Until recently, the prevailing scientific habit has been to treat the earliest period of human development – from conception to birth, as an insensitive, unconscious, period of physical growth.
The belief which has blocked understanding is that no intelligence is possible and no learning or memory can occur until after birth, when the construction of the brain is more advanced. If this were the case, it would follow that unborn babies cannot care about anything, know anything, or learn anything.
Newborn babies have been (and still are) getting a raw deal. Belief still exists that baby brains are not yet grown and therefore not much use at birth. In spite of abundant new research and knowledge about infant senses, we find that obstetricians, paediatricians and other professionals remain unconvinced. Birth practices today remain largely the same: bright lights, cold rooms, procedures that are painful for the baby, procedures that are invasive and uncomfortable and all too often professionals blunder through the birth process violating a baby’s senses, believing that they don’t exist. Parents today are in danger of blundering through pregnancy, unaware that the baby’s senses are already working.
The medical term for big baby is macrosomia, which literally means “big body.” Some researchers consider a baby to be big when it weighs 4 000 grams or more at birth, and others say a baby is big if it weighs 4 500 grams or more. Babies are called “extremely large” if they are born weighing more than 5 000 grams.
A baby is also called “large for gestational age” if its weight is greater than the 90th percentile at birth, in other words, if it is bigger than 90% of all other babies born at that same gestational age.
When a pregnancy is considered healthy and low-risk, when is the best time for a baby to be born? According to research cited by Dekker in her 2019 updated article, The Evidence on Due Dates, 50% of all women giving birth for the first time gave birth by 40 weeks and 5 days, while 75% gave birth by 41 weeks and 2 days. Although experts define pregnancies lasting between 37 and 42 weeks as “term” and as “normal,” many healthcare providers and organizations recommend routine induction for healthy pregnancies earlier than 42 completed weeks of gestation.
In the first hours after your baby is born, immediate and uninterrupted skin-to-skin contact contact is something all hospitals, birth centers, and at-home births should be practicing. Unless of course, there is an urgent medical issue for parent or baby that requires separation. Unfortunately, this beneficial practice is not prioritized, especially in the hospital setting.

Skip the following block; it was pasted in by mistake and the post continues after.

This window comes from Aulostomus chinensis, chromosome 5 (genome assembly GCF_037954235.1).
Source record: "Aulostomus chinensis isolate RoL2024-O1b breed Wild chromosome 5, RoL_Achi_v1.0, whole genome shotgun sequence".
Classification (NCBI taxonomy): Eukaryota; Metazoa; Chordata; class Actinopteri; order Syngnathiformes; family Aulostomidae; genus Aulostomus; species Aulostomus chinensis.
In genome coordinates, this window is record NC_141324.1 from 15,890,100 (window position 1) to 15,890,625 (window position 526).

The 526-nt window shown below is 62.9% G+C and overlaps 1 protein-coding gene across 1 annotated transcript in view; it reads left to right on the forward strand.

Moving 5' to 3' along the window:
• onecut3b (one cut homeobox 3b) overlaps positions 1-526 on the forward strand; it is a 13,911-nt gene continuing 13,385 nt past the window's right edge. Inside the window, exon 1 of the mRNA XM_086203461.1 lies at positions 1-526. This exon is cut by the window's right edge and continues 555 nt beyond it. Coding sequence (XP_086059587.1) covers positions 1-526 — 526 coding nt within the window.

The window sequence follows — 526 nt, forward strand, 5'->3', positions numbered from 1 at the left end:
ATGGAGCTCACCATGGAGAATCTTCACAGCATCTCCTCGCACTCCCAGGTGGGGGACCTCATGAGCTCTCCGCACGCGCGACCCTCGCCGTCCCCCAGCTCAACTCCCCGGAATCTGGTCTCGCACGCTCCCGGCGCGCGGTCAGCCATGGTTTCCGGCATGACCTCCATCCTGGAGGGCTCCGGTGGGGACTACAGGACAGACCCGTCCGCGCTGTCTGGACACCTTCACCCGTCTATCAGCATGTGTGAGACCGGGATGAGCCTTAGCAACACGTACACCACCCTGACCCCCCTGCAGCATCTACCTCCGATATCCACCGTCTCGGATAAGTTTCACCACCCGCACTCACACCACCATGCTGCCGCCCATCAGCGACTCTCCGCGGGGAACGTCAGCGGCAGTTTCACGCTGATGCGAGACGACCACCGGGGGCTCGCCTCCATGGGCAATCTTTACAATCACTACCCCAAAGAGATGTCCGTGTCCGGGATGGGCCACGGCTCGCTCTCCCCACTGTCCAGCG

Why is it so important to keep your baby with you skin-to-skin in the first hours after birth? Newborns go through an amazing transition immediately after birth. Imagine going from a secure, dark, and quiet place, like the womb, to a new world with bright lights, noises, and new people.
Many mothers feel guilty for breastfeeding their baby for
comfort or as they drift off to sleep. Breastfeeding your child to
sleep and for comfort is not a bad thing to do - in fact, it’s normal, healthy, and
developmentally appropriate. Most babies nurse to sleep and wake 1-3
times during the night for the first year or so. Some babies don’t do this, but
they are the exception, not the rule. Many children, if given the choice,
prefer to nurse to sleep through the second year and beyond.
While it is true that every family is different, there are some experiences, observations, and feelings about parenting that go without saying - literally. And although you can't really comprehend them until you've actually been there, it seems like no one warns you ahead of time about these universal truths either.
So, whether you're a first-time parent or you're expecting your fourth kid, you'll likely be able to identify with several, if not all, of these startling, and sometimes funny, truths about parenting. Check out our list of cold, hard parenting facts that no one warns you about.
Pregnant women are at greater risk of severe COVID-19 than non-pregnant women. Despite limited safety data on use of COVID-19 vaccines in pregnancy, many international societies have recommended their use when pregnant women are at particularly high risk of acquiring COVID-19, or have suggested that vaccines should not be withheld from pregnant women where no other contraindications to COVID-19 vaccination exist. A number of vaccines, including those against influenza, tetanus and pertussis, have been shown to reduce both maternal and infant morbidity and mortality when used antenatally. We explore the role of COVID-19 vaccination in the setting of pregnancy, discuss the limited data available, and summarise current international guidelines.
Pregnancy is a special time for a woman, but it can also be difficult and stressful, especially with the added uncertainties around the safety of the Covid-19 vaccine. The South African Society of Obstetricians and Gynaecologists (SASOG) provides the following advice on the use of the Covid-19 vaccine by pregnant and breastfeeding women.